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Impasse over US debt limit sends stocks lower

The Dow closed about 88 points down, the S&P 500 lost about 7 points, and the Nasdaq fell about 16 points

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Even as debt troubles continue in the U.S. and Europe, U.S. companies have been reporting higher profits. David Kelly, chief market strategist at J.P. Morgan Funds, wrote in a note to clients that the per-share earnings of companies in the S&P 500 index are expected to rise to a record in the second quarter. If that happens, it would surpass the previous record set in the second quarter of 2007.

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"Corporate America has done very well," said Randy Bateman, chief investment officer at Huntington Asset Advisors. "People are looking at these earnings as good indications that there's value in stocks."

Apple Inc. briefly rose to $400 Monday, about a week after the company reported record earnings and revenue on the popularity of its iPhone and iPad. It closed up about 1 percent at $398.50.

After the market closed, Netflix Inc.'s stock fell 8 percent as the DVD rental company issued a third-quarter revenue forecast that was below analysts' estimates. Netflix is bracing for its subscriber growth to slow after it raised prices by as much as 60 percent earlier this month.

E-Trade Financial Corp. rose 6 percent, the most of any company in the S&P 500, after The Wall Street Journal reported that larger rival TD Ameritrade is considering a bid for the company. E-Trade's largest shareholder also called on E-Trade to hold a special meeting to consider selling the company.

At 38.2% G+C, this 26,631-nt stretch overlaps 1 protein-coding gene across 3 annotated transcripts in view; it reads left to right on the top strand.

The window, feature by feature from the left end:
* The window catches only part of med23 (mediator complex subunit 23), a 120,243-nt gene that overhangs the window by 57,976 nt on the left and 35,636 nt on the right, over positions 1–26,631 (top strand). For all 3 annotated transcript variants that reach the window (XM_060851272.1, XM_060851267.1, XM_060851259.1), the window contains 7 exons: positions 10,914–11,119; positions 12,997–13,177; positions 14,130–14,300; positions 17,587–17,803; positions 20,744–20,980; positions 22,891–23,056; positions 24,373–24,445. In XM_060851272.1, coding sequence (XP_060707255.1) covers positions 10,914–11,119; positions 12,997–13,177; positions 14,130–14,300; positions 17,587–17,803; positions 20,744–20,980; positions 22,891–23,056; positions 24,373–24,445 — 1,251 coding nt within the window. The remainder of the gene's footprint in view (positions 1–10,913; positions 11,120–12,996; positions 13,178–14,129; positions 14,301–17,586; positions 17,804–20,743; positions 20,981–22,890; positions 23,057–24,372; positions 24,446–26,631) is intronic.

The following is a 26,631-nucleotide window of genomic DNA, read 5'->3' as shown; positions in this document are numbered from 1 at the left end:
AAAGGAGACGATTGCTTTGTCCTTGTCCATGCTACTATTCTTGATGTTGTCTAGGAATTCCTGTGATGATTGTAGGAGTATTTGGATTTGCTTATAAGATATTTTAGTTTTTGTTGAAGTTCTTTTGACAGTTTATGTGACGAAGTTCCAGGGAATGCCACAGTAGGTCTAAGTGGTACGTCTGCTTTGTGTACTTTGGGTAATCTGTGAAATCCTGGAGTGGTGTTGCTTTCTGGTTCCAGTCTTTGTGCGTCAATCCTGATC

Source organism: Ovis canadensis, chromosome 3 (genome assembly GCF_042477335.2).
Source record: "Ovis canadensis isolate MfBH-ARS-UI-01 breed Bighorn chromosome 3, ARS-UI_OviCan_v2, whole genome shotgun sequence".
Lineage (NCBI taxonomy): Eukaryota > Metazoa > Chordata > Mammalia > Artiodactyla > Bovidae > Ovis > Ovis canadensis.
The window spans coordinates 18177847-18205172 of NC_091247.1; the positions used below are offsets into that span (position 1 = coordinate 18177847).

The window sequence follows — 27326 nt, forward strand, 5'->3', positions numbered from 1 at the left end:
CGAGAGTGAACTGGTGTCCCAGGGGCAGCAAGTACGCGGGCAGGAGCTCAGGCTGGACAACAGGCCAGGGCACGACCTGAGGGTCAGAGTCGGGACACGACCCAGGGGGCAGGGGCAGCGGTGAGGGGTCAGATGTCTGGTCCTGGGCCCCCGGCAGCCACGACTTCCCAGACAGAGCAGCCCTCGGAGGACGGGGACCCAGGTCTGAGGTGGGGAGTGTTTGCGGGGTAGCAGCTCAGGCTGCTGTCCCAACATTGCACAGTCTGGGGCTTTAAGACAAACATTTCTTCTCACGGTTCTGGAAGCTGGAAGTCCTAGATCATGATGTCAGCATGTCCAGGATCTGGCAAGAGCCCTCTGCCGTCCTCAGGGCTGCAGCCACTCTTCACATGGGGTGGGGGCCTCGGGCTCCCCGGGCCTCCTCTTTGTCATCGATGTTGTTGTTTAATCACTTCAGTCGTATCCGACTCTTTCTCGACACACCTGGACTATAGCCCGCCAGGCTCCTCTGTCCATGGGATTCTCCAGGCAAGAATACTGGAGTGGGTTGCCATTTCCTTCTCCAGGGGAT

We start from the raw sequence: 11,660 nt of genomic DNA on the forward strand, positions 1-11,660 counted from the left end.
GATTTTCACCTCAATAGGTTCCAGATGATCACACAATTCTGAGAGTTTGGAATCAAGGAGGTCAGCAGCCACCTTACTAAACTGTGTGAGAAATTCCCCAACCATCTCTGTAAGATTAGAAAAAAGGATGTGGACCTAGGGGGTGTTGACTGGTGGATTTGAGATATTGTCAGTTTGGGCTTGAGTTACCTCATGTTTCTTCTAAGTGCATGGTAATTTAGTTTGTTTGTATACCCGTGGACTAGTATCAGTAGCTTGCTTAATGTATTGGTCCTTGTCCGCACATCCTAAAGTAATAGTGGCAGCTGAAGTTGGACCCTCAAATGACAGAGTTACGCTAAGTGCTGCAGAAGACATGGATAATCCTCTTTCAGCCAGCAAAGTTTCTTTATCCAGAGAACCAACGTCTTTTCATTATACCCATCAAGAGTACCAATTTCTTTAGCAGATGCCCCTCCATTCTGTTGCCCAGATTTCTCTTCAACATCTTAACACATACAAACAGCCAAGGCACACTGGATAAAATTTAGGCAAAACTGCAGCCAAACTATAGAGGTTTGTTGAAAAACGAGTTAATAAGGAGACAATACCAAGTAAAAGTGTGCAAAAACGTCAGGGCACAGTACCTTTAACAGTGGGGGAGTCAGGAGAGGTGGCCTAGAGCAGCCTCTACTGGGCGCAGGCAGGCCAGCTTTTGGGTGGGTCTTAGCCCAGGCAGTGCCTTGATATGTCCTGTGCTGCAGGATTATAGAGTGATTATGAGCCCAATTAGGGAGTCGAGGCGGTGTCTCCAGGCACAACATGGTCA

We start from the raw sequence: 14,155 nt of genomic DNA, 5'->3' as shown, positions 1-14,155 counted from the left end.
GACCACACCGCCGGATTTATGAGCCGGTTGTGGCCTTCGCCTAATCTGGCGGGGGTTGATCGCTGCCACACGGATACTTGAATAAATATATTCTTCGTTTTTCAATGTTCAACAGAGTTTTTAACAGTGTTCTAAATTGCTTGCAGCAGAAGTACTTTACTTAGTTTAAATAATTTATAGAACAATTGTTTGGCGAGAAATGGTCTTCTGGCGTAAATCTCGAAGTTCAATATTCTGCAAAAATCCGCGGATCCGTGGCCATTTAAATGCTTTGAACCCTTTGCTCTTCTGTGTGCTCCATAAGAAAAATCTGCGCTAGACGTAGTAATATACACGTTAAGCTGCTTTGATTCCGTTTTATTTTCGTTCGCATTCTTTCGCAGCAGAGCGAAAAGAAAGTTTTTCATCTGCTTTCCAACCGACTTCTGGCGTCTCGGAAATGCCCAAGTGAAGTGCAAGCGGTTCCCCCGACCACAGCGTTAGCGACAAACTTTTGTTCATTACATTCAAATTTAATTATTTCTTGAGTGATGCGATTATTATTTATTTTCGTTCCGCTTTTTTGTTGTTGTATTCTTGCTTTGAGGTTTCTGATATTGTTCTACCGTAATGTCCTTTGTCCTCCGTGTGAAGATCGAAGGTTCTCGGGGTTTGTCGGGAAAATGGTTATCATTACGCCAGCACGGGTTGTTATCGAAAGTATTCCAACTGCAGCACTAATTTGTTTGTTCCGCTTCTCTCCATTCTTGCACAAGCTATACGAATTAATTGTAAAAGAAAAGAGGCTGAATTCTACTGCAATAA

Lorillard Inc. fell 4 percent. The maker of Newport cigarettes cautioned that it may not be able to sustain its strong earnings growth in the second half of the year.

Tenet Healthcare Corp. fell 4 percent after earnings at its competitor, the hospital chain HCA Inc., were far weaker than analysts expected as patients had fewer costly surgical procedures. HCA fell 19 percent.

Kimberly-Clark fell 2 percent after the maker of Kleenex tissues and Huggies diapers said its profit fell 18 percent because of higher prices for raw materials and a higher tax rate.

BlackBerry maker Research In Motion Ltd. fell 4 percent after the company said it would eliminate 2,000 jobs, or about 10 percent of its work force. The company has had several product delays and is facing tough competition from Apple's Inc.'s iPhone and smartphones that used Google Inc.'s Android operating system.

About four stocks fell for every one that rose on the New York Stock Exchange. Volume was relatively light at 3.3 billion shares.


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